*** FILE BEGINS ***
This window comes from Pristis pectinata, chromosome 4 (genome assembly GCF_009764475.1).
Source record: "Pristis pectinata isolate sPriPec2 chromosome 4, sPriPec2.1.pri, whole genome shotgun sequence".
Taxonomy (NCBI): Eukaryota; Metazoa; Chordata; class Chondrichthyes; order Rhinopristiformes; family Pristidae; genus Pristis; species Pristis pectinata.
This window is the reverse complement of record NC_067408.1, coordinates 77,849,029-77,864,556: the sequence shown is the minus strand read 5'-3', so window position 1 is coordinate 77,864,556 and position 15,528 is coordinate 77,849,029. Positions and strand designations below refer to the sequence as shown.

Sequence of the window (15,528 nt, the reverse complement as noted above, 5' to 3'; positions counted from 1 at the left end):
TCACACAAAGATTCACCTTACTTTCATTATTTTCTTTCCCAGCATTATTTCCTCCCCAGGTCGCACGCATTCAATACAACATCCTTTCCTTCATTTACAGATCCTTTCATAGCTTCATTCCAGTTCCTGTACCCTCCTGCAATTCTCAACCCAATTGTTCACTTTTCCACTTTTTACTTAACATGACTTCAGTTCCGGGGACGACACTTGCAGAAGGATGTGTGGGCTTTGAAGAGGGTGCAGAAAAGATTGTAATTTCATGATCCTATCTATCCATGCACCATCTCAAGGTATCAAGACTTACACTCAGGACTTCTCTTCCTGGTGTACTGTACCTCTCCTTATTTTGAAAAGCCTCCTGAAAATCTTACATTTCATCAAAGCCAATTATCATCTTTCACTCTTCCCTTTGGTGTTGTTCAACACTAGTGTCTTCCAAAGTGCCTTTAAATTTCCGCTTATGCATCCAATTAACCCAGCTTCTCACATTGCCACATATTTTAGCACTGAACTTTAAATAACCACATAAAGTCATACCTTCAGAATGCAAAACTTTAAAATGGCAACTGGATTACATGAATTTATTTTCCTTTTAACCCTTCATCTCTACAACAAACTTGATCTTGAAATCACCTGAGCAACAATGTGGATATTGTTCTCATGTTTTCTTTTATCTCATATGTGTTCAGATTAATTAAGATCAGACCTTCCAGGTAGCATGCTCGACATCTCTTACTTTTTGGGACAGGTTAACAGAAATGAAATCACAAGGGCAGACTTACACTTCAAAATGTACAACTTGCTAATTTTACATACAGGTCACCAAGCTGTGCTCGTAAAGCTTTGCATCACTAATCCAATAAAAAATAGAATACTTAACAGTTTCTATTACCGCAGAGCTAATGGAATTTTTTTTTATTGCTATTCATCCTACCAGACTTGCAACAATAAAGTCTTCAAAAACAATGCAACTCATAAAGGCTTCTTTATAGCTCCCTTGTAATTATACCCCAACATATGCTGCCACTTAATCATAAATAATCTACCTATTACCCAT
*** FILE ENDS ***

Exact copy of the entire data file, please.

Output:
This window comes from Pristis pectinata, chromosome 4 (genome assembly GCF_009764475.1).
Source record: "Pristis pectinata isolate sPriPec2 chromosome 4, sPriPec2.1.pri, whole genome shotgun sequence".
Taxonomy (NCBI): Eukaryota; Metazoa; Chordata; class Chondrichthyes; order Rhinopristiformes; family Pristidae; genus Pristis; species Pristis pectinata.
This window is the reverse complement of record NC_067408.1, coordinates 77,849,029-77,864,556: the sequence shown is the minus strand read 5'-3', so window position 1 is coordinate 77,864,556 and position 15,528 is coordinate 77,849,029. Positions and strand designations below refer to the sequence as shown.

Sequence of the window (15,528 nt, the reverse complement as noted above, 5' to 3'; positions counted from 1 at the left end):
TCACACAAAGATTCACCTTACTTTCATTATTTTCTTTCCCAGCATTATTTCCTCCCCAGGTCGCACGCATTCAATACAACATCCTTTCCTTCATTTACAGATCCTTTCATAGCTTCATTCCAGTTCCTGTACCCTCCTGCAATTCTCAACCCAATTGTTCACTTTTCCACTTTTTACTTAACATGACTTCAGTTCCGGGGACGACACTTGCAGAAGGATGTGTGGGCTTTGAAGAGGGTGCAGAAAAGATTGTAATTTCATGATCCTATCTATCCATGCACCATCTCAAGGTATCAAGACTTACACTCAGGACTTCTCTTCCTGGTGTACTGTACCTCTCCTTATTTTGAAAAGCCTCCTGAAAATCTTACATTTCATCAAAGCCAATTATCATCTTTCACTCTTCCCTTTGGTGTTGTTCAACACTAGTGTCTTCCAAAGTGCCTTTAAATTTCCGCTTATGCATCCAATTAACCCAGCTTCTCACATTGCCACATATTTTAGCACTGAACTTTAAATAACCACATAAAGTCATACCTTCAGAATGCAAAACTTTAAAATGGCAACTGGATTACATGAATTTATTTTCCTTTTAACCCTTCATCTCTACAACAAACTTGATCTTGAAATCACCTGAGCAACAATGTGGATATTGTTCTCATGTTTTCTTTTATCTCATATGTGTTCAGATTAATTAAGATCAGACCTTCCAGGTAGCATGCTCGACATCTCTTACTTTTTGGGACAGGTTAACAGAAATGAAATCACAAGGGCAGACTTACACTTCAAAATGTACAACTTGCTAATTTTACATACAGGTCACCAAGCTGTGCTCGTAAAGCTTTGCATCACTAATCCAATAAAAAATAGAATACTTAACAGTTTCTATTACCGCAGAGCTAATGGAATTTTTTTTTATTGCTATTCATCCTACCAGACTTGCAACAATAAAGTCTTCAAAAACAATGCAACTCATAAAGGCTTCTTTATAGCTCCCTTGTAATTATACCCCAACATATGCTGCCACTTAATCATAAATAATCTACCTATTACCCAT